Clinical Review

Recent advances: Cardiac surgery

BMJ 1997; 315 doi: https://doi.org/10.1136/bmj.315.7100.104 (Published 12 July 1997) Cite this as: BMJ 1997;315:104
  1. Tom Treasure, professor of cardiothoracic surgerya
  1. a Department of Cardiothoracic Surgery, St George's Hospital, London SW17 0QT

    Introduction

    Three heart operations in the past 18 months have been featured on British radio and television programmes and made headline news in the Sunday papers. Mr Stephen Westaby announced in the Sunday Times of 29 October 1995 that the implantation of a new artificial heart was a “first” for Oxford. The Bristol group, led by Professor Gianni Angelini, reported on BBC radio's Today programme on 15 February 1996 that they had performed the world's first combined angioplasty and “key hole” coronary operation. And then came the BBC 1 QED television programme “Brave Hearts” on 22 May, heralded by that morning's Today programme and articles in the Sunday Times (19 May) and Independent (May 20), announcing a series of left ventricular reduction operations performed in Bristol.

    When medical advances are announced in the popular media even the best read doctors are put in a position where their patients seem more up to date than they, and specialists are upstaged by friends and colleagues who heard the latest advance on the radio before breakfast. How is the average medical practitioner, hearing these broadcasts or reading about them in the Sunday papers, to know were to place these self proclaimed advances in the context of cardiac surgery? I will attempt to do this, but I cannot tell you whether they will lead somewhere important or if they are among the many blind alleys we enter in our search for a way ahead. The research cul-de-sac usually becomes forgotten, but at the time it might have seemed as likely a route to take as any other.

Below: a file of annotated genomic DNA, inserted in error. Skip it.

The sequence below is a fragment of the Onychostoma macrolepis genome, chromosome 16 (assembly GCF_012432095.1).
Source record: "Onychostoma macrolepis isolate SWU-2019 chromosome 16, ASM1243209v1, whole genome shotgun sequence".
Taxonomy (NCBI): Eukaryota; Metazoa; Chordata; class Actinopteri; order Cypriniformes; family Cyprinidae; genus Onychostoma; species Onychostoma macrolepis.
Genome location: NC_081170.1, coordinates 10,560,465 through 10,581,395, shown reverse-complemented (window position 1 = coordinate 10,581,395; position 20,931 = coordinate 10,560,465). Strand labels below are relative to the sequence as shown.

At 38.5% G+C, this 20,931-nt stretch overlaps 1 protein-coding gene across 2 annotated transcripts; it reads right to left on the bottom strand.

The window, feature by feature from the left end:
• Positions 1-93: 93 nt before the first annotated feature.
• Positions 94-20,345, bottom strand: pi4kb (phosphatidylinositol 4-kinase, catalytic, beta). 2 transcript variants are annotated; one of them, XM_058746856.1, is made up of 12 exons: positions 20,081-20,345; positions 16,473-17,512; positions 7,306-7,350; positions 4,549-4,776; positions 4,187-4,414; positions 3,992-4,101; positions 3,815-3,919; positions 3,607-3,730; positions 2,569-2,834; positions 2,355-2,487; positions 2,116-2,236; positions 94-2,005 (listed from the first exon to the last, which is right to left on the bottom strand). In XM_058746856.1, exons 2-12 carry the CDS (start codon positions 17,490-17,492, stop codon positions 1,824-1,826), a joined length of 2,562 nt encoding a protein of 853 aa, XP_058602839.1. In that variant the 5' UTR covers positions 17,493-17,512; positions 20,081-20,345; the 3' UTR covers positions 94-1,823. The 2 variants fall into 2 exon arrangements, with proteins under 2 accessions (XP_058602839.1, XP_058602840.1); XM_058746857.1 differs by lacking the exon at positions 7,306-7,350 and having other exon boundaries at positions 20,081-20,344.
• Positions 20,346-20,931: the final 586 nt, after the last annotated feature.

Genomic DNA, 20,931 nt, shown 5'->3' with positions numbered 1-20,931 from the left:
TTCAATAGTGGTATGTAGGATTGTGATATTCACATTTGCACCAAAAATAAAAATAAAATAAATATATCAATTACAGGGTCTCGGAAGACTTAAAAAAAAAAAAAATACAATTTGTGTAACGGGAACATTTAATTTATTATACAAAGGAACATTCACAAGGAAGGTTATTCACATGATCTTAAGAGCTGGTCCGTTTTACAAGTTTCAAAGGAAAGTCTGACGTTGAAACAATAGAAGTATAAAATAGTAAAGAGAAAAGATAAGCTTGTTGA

As an illustration of this uncertainty, in September 1948 a visitor to the operating theatres of Guy's Hospital would have had the opportunity to witness two pioneering operations. In one theatre was Mr Russell Brock (later Lord Brock, …

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